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29 January 2013

Did They Bother to Naturalize?

Your immigrant ancestor might not have even bothered to become an American citizen--particularly before the naturalization reform of 1906. Voting was the main benefit that came from citizenship. Unnaturalized aliens could own property, bequeath property, etc. without becoming American citizens. If you are unable to locate a naturalization for your 19th century American immigrant and you have looked diligently for it, it may that your relative never bothered to naturalize.

6 comments:

  1. Were there benefits to faking a naturalization? I have the naturalization record for my great-great grandfather, John J. Daley. This indicates he was born in Galway in 1869 and came to the us in 1888. However, those who knew him say he had no accent. Also, the family lore is that he was born on the ship between Ireland and the US, though I can neither find a birth record or an early census record to support the lore. In addition, family tradition states that his parents, Michael and Mary, were from Dublin. Again, no records to support this. I guess my question is, if he did not have a birth record, but was raised in the US his entire life, would there be a benefit to faking a naturalization?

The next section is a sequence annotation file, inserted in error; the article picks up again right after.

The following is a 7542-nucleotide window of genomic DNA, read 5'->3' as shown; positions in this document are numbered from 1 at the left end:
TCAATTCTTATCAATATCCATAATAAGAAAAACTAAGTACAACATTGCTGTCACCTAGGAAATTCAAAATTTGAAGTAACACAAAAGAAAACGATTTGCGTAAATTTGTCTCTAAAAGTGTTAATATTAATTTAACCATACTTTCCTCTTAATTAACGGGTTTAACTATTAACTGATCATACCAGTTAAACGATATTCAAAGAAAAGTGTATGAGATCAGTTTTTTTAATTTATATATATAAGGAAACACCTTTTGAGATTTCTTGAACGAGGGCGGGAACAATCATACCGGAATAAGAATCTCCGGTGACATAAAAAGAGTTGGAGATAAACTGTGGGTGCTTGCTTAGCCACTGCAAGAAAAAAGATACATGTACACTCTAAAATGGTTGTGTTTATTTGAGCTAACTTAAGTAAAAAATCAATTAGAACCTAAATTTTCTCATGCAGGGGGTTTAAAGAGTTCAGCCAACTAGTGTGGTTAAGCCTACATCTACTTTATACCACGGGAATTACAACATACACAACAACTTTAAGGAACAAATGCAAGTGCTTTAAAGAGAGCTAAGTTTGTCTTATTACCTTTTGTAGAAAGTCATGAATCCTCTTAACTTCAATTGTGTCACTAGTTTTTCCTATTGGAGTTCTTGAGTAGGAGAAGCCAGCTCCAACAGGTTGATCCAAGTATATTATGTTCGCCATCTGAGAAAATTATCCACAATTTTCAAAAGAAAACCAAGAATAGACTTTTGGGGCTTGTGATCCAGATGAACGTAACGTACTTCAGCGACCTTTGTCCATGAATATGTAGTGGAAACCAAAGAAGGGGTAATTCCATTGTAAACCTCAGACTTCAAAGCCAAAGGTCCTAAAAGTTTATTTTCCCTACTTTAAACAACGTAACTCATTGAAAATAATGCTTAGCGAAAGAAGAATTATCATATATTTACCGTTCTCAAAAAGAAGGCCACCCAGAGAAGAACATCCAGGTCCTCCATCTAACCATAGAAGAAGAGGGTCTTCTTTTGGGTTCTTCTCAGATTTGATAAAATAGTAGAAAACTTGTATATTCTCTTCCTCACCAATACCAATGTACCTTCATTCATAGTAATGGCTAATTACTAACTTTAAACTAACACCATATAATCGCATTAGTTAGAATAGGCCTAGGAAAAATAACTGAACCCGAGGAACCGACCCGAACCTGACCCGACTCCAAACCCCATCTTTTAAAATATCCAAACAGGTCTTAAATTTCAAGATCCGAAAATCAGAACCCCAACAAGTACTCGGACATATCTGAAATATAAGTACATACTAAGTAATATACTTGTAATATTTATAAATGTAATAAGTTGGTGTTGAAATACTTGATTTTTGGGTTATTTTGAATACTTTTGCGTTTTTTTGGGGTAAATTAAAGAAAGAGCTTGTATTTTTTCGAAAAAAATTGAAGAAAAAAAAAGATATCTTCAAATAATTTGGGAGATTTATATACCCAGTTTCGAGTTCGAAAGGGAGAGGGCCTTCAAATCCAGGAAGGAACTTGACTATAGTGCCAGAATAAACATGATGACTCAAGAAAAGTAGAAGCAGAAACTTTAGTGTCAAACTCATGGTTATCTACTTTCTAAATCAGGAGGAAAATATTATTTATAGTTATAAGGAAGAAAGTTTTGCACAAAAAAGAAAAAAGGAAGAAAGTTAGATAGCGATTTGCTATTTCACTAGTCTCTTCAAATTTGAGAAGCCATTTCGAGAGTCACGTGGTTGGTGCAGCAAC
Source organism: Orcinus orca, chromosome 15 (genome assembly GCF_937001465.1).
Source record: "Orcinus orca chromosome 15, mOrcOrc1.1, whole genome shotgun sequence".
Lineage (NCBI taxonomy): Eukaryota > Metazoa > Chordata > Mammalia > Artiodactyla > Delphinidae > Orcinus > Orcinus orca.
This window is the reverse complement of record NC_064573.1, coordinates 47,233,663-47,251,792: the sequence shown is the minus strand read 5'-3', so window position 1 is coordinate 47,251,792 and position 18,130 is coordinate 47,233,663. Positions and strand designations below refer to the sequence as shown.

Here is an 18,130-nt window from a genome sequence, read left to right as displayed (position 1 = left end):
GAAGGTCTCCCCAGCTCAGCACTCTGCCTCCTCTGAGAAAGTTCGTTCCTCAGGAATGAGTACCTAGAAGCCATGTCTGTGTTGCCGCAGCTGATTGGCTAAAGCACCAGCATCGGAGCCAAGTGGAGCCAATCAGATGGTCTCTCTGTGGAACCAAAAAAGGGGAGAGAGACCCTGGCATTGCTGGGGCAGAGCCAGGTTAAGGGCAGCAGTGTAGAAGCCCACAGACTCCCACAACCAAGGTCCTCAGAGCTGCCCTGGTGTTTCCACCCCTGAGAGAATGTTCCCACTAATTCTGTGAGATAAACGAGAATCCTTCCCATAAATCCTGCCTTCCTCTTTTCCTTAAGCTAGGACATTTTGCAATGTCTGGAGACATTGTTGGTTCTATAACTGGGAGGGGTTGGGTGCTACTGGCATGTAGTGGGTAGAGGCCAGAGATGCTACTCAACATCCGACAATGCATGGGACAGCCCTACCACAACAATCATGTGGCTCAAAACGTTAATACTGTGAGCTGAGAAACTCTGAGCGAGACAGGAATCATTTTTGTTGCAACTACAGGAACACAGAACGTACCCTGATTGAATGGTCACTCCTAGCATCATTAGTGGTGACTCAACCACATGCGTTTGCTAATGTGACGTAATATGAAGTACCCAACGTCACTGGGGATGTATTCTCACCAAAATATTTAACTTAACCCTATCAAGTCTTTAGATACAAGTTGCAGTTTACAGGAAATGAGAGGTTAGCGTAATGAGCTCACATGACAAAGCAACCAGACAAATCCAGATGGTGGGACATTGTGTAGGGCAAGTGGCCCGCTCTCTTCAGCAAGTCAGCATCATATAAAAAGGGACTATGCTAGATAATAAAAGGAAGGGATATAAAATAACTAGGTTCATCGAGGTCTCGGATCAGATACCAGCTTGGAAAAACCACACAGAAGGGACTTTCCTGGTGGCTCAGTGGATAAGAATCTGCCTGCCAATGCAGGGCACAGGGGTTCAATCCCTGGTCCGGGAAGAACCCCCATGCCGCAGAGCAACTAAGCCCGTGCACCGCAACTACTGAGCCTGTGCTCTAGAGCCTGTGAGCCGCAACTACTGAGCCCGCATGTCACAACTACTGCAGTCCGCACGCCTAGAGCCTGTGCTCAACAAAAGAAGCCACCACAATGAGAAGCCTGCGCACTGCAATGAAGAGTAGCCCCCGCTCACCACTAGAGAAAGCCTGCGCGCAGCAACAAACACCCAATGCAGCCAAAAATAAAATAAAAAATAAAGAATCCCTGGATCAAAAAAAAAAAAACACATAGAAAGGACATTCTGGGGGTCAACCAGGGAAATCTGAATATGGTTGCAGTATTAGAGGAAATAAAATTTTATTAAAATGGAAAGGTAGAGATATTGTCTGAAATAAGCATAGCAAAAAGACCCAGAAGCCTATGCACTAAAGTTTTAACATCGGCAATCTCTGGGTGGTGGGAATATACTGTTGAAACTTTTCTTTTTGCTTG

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    1. Citizenship is one of the main benefits to naturalization. I really doubt if he would have naturalized if he were born in the United States. Many people born in the US in that time period did not have any proof of birth. If his record states that the was born in Galway in 1869 and came here in 1888, those years could be off, but I'd say the essence of the record is correct unless you have valid information to the contrary.

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  2. At one time he would have to naturalize or his wife (had he married?) would have lost her citizenship; check the naturalization laws at the time of his marriage it is a big clue. I found this to be true of a Great Uncle and it was semi proof that our Great Grandfather had filed his intent had not finalized!

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  3. This law was passed in 1907, so if your ancestor's marriage pre-dates that year, it doesn't apply. I haven't found when this stipulation was repealed.

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  4. If my great-great grandfather came from Norway to Chicago in 1870 and was on the voter registration rolls in 1888, does this mean that he was naturalized, since voting was the main benefit???

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    1. If he's on the 1888 voter's list, he was naturalized by then. Those lists from Chicago should (on the right hand side) ask for some naturalization information.

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